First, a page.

Energy Secretary Abraham agreed to extend by two weeks the electricity order, issued pursuant to section 202(c) of the Federal Power Act and the natural gas order pursuant to section 302 of the Natural Gas Policy Act of 1978 and sections 101(a) and(c) of the Defense Production Act of 1950. The orders will now expire on February 7.

After receiving a call from Secretary Abraham announcing the extension of the orders, Senator Dianne Feinstein expressed her gratitude for the action. She added, "I’d also like to reinforce the importance of the State getting a plan in place within this two-week period for power generators and utilities to enter into long-term bilateral contracts, which will assure an adequate power supply and allow the utilities to recover their costs. Also, it is critical, I believe, that the utilities be able to recoup their back debt through securitization or some other means."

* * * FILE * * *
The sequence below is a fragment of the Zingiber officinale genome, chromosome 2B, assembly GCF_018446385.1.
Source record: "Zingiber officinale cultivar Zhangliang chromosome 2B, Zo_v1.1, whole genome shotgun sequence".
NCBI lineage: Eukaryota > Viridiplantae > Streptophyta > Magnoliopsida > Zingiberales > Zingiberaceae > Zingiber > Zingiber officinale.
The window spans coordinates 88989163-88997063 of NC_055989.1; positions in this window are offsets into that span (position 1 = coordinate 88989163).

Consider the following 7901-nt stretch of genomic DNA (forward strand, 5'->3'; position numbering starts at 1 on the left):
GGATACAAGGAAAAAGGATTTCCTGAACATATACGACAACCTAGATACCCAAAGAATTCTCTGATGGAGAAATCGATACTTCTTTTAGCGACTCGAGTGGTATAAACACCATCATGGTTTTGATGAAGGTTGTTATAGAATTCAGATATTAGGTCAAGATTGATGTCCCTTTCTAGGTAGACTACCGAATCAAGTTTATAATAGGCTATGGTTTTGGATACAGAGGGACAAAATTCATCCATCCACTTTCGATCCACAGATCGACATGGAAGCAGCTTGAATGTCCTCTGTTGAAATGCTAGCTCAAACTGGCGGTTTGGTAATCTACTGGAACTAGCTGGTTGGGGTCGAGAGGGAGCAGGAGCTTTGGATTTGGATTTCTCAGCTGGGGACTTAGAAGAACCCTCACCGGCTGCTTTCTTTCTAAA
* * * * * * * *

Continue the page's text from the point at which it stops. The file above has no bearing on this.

Rep. Jerry Lewis, Chair of the California Republican Congressional Delegation, also praised the decision, and commented that "We want the president to understand that the members of our delegation are united in the desire to keep the electricity flowing to our citizens while the state searches for a long-range solution to the power crisis it has faced for the past month." He noted that the emergency orders are necessary because out-of-state suppliers have threatened to shut off electricity and natural gas to the state’ utilities unless they are assured of quick payment for the energy supplies. Under the orders, suppliers must provide energy if it is needed to maintain operation of the state’s power grid.